Medically reviewed by Drugs.com. Last updated on May 11, 2020.
What is Ultrasound?
Ultrasound scanning, also called sonography, is a technique used to see tissues and organs inside the body. It uses high-frequency sound waves, which cannot be heard by humans, to produce images of structures inside the body. The process is very similar to the way sonar is used by dolphins or submarines to detect objects. When sound waves are aimed into the body, some are absorbed by body tissues and others bounce back. The sound waves that bounce back are measured by the ultrasound machine, and are transformed into an image of a particular body area.
Ultrasound produces excellent images of organs that are soft or filled with fluid, but it is less effective for examining air-filled organs or bones. Ultrasound is a safe and painless test that usually takes 15 to 30 minutes.
What It's Used For
The most common use of ultrasound is to evaluate the progress of the fetus during pregnancy. Ultrasound also is used to determine if a lump is a cyst, to look at the size and shape of abdominal and pelvic organs, to detect gallstones, and to look for blood clots in the legs. Ultrasound can be used as a guide when a needle is being inserted into the body to take a sample of tissue for a biopsy or to take a fluid sample as is done in amniocentesis, a test to detect abnormalities in the fetus.
How you prepare for an ultrasound depends on the area of the body being scanned. For example, if your abdomen is being scanned, you may need to restrict what you eat and drink before the procedure. If your pelvis is being scanned, you may have to drink several glasses of water beforehand so that your bladder is full, which provides better ultrasound images. For all ultrasound procedures, you will be asked to remove all jewelry from the area of your body that will be scanned.
How It's Done
Ultrasound may be done in a doctor's office, in a special hospital suite, or at the bedside in the hospital with a portable machine. When you arrive for your test, you will be asked to remove all clothing and jewelry from the area being scanned. You will be given a hospital gown, and you will be asked to sit or lie down on an examination table.
A small amount of gel will be applied on the skin over the area to be scanned to help the sound waves move into your body. The doctor or ultrasound technician will slide the small ultrasound instrument back and forth through this gel. The ultrasound instrument, also called a transducer, will transmit ultrasound waves into your body and receive their reflected echoes. This is a painless procedure. You will only feel the instrument against your skin.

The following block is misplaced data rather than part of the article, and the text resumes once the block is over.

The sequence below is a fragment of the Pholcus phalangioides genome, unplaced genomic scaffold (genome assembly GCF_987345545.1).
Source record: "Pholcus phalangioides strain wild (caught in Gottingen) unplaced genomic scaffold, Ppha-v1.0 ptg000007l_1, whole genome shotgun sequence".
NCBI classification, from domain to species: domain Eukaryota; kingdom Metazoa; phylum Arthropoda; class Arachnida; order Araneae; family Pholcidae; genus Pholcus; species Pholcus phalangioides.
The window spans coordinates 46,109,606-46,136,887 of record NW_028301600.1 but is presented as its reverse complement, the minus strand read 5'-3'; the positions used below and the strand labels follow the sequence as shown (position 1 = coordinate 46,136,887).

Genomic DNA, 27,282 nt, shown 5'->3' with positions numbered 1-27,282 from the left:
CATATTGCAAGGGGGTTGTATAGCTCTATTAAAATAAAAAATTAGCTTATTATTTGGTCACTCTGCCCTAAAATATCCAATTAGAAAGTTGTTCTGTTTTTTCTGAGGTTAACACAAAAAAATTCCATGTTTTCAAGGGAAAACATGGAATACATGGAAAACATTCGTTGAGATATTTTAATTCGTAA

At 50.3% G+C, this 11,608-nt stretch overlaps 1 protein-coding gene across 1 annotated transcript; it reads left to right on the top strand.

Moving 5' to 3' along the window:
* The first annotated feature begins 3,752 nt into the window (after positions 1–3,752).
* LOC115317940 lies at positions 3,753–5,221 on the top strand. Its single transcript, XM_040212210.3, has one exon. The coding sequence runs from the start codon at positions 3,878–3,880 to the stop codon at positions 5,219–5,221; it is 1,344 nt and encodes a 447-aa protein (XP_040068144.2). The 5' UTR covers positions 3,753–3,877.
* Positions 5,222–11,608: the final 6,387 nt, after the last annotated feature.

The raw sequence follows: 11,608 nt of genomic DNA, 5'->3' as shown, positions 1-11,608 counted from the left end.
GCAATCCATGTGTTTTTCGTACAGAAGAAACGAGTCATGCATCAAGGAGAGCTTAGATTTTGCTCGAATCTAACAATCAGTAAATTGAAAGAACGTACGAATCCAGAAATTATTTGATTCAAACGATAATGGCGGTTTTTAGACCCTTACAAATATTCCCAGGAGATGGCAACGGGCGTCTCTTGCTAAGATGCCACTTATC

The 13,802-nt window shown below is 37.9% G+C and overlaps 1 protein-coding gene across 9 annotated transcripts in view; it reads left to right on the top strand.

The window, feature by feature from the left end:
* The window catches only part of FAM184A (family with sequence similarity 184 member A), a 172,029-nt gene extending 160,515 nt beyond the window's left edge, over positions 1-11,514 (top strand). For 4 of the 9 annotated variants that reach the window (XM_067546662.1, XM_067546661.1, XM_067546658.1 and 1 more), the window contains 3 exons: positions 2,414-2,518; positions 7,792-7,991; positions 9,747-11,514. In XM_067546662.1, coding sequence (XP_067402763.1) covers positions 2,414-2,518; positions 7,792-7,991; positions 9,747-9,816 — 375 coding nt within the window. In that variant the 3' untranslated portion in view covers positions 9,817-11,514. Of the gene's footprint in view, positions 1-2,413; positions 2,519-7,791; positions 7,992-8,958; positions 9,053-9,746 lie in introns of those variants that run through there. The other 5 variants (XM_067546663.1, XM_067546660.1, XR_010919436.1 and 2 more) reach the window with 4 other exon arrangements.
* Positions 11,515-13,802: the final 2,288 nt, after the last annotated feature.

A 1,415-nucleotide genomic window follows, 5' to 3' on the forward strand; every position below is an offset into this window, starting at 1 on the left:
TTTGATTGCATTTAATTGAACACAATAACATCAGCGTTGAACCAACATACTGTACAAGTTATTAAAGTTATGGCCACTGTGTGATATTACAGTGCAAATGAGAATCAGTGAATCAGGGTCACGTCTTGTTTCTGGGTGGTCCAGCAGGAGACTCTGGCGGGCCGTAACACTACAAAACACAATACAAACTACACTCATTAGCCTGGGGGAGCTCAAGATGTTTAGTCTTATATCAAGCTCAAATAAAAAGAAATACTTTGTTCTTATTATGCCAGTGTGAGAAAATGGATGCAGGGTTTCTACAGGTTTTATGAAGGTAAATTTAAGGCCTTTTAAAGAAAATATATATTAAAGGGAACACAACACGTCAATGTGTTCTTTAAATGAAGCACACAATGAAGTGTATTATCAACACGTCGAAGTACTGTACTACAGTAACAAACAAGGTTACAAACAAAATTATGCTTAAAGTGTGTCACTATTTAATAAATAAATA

Reflected sound waves received by the transducer are processed by a computer and will appear on a lighted screen in the ultrasound room. As the scan continues, you may be asked to hold your breath or change position to give the best image possible. After your scan is done, the gel will be wiped off and you will get dressed.
After your ultrasound scan, you usually can go back to your normal diet and daily activities. However, if ultrasound was used during a needle biopsy, ask your doctor about special follow-up instructions. To receive the results of your ultrasound scan, check with your doctor's office as instructed.
Ultrasound has no known risks.
When To Call a Professional
Since a simple ultrasound scan is painless and apparently risk-free, you should not have side effects or complications after the procedure. However, if ultrasound was used to guide a needle biopsy, call your doctor if you have abnormal bleeding, pain, redness or swelling at the biopsy site. Ask your doctor if there are any other specific signs or symptoms to watch for.
Radiological Society of North America
National Library of Medicine (NLM)
Always consult your healthcare provider to ensure the information displayed on this page applies to your personal circumstances.